AUSTIN, Texas (AP) — Gov. Rick Perry wouldn't say Friday whether there is too much unfinished business at the Texas Legislature to adjourn next week as scheduled. His record the last 13 years says lawmakers aren't going anywhere.
The regular 140-day session ends Monday. But with only the Memorial Day weekend left to work through reams of bills — including a new state budget stalled in down-to-the-wire turmoil — speculation intensified Friday that a special summer session is around the corner.
Settling voting maps that have been disputed in federal courts since last year will most likely keep the Legislature working into June. But Lt. Gov. David Dewhurst also wants to revive failed conservative efforts such as tighter abortion restrictions, looser gun laws and a harder cap on state spending.
Since becoming governor in 2000, Perry has presided over six regular sessions of the Legislature. Four of those times — 2003, 2005, 2009 and 2011 — he called lawmakers back to the Capitol to keep working.
When asked Friday whether another special session was in the works, Perry would only coolly reply, "We are headed for the end of this session."
But the number of lawmakers resigned to overtime is growing. Republican state Sen. Kevin Eltife, R-Tyler, called it a "done deal."
"I think (Attorney General Greg) Abbott has convinced many lawmakers we have got to certify the map," Eltife said. "From what I gather, Lt. Gov. Dewhurst and Gov. Perry are convinced of that.
"As for all the other issues swirling around, that's totally up to Gov. Perry."
Sen. Larry Taylor, R-Friendswood, said he's been told by Perry that if there is a special session, the agenda will include addressing the state's beleaguered Texas Windstorm Insurance Association, the insurer of last resort for coastal property owners.
Dewhurst rattled off his legislative wish list in an interview with the Fort Worth Star-Telegram. He said he wants another crack at legislation that would require drug tests for welfare recipients, allow students with concealed-handgun licenses to carry guns into campus buildings and further restrict the availability of abortions.
Dewhurst told the newspaper he thought Perry was "seriously considering" calling a special session.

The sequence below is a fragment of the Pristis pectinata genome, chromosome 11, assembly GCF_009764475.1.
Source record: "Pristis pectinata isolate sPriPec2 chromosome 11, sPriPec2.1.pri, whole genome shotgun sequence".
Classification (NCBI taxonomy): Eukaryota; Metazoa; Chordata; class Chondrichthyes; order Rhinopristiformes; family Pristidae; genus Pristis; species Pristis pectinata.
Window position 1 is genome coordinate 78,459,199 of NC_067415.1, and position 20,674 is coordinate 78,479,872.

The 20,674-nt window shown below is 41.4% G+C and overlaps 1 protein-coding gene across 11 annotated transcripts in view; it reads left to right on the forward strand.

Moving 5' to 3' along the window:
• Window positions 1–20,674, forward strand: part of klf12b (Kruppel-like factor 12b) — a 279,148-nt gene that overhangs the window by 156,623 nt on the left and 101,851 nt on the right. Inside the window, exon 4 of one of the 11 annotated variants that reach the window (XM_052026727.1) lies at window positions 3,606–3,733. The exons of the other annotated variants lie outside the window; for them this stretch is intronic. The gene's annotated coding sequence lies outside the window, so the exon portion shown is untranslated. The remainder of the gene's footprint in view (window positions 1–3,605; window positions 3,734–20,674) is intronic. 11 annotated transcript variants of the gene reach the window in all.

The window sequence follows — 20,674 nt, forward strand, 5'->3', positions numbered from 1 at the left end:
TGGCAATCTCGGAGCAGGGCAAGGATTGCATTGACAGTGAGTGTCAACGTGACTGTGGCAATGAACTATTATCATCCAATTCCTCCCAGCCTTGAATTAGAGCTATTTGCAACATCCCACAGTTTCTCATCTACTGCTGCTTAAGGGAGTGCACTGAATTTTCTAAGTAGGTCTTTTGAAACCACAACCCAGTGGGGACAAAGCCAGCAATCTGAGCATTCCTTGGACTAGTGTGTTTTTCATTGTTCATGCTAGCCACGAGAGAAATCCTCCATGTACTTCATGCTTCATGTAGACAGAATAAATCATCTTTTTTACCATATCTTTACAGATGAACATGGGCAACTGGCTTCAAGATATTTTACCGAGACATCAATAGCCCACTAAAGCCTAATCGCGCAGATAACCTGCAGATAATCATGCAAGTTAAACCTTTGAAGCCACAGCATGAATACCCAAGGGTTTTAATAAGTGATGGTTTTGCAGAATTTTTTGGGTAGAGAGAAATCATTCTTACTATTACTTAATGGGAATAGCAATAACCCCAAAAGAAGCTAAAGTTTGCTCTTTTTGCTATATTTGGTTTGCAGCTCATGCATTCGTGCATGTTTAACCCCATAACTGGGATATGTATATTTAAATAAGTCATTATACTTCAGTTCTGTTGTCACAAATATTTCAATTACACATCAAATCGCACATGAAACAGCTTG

In an interview with The Associated Press earlier this week, Dewhurst expressed frustration that abortion measures had sputtered out. Anti-abortion conservatives saw all of their bills to make abortions more difficult fade away without a final vote. Republicans introduced 19 separate bills to impose greater restrictions and paperwork on doctors and clinics, which would have effectively shut down 90 percent of the existing abortions facilities in the state.
"Historically, both Democrats and Republicans in the Senate have come together on pro-life legislation," Dewhurst told AP. "And for some reason, there seems to be a resistance by the Democrats to move forward on some of the pro-life legislation, which I think is important."
Republican state Sen. Ken Seliger, leader of Senate redistricting efforts, said all signs point toward a special session and Sen. Larry Taylor, R-Friendswood, said he's been told by the .
Sen. Kirk Watson, the Democratic leader in the chamber, grumbled that the issues Dewhurst wants are not critical to the state.
Democrats stand to lose the most in a special session because their power greatly diminishes. Republicans only need a simple majority in a special session to pass any legislation, and not the two-thirds threshold typically required.
The most highly anticipated political announcement this summer is whether Perry will seek re-election in 2014. Perry has said he won't publicly decide until after the Legislature is done.
"Many of the red-meat issues that the governor might add to the call are out of step with mainstream Texas," Democratic state Rep. Rafael Anchia said. "I think it hurts Republicans if those issues are brought forward in furtherance of the governor's political ambitions."
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